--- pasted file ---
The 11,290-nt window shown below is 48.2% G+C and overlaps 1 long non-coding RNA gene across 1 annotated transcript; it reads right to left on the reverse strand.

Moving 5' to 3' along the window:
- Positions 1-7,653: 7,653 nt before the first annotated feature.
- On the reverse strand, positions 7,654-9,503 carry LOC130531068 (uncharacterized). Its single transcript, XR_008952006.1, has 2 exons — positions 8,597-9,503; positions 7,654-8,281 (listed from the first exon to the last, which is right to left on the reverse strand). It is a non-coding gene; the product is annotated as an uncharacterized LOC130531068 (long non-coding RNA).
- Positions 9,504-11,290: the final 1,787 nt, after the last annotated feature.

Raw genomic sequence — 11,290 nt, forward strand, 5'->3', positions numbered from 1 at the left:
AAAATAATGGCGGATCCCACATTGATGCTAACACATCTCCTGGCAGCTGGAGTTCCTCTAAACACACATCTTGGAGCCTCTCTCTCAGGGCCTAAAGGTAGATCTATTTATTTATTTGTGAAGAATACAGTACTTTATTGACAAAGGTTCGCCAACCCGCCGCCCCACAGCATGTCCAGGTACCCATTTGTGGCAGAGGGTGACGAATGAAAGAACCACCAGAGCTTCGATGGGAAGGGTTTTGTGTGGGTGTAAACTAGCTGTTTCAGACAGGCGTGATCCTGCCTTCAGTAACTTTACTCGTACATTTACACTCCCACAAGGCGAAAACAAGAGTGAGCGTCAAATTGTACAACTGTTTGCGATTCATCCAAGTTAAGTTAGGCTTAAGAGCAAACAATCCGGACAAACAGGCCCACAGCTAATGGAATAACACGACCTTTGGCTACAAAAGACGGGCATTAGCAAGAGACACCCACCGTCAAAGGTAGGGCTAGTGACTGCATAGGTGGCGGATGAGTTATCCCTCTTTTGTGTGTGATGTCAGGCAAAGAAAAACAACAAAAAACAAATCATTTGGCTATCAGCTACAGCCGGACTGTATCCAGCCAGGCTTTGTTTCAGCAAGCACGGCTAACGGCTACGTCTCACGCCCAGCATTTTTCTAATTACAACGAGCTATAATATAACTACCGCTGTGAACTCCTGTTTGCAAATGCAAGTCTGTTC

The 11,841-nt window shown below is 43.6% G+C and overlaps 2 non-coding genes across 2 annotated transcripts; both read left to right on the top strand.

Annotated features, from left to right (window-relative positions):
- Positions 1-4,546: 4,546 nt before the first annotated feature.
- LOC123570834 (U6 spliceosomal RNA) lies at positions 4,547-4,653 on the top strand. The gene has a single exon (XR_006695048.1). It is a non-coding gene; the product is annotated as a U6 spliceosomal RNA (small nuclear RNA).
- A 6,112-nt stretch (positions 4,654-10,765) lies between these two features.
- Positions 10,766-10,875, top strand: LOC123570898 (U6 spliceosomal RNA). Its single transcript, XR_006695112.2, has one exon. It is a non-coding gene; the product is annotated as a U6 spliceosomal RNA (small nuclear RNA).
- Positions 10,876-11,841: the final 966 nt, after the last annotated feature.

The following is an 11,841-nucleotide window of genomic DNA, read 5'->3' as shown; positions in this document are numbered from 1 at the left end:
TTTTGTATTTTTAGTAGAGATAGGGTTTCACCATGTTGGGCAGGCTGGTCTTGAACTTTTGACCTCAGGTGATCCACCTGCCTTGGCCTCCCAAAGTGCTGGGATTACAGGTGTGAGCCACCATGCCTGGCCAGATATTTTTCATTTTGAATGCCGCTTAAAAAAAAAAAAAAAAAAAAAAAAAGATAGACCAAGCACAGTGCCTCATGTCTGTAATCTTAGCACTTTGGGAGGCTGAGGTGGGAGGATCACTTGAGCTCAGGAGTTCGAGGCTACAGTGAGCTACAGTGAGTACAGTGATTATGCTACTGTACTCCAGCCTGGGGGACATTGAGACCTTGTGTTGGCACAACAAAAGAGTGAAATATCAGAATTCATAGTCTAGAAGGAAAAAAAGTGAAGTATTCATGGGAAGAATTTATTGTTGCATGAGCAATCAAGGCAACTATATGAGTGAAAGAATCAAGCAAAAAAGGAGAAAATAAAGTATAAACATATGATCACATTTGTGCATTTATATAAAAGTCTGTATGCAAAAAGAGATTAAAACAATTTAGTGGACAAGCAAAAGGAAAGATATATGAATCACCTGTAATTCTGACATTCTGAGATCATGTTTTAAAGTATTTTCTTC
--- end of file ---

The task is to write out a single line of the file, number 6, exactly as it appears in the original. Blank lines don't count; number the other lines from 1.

Raw genomic sequence — 11,290 nt, forward strand, 5'->3', positions numbered from 1 at the left: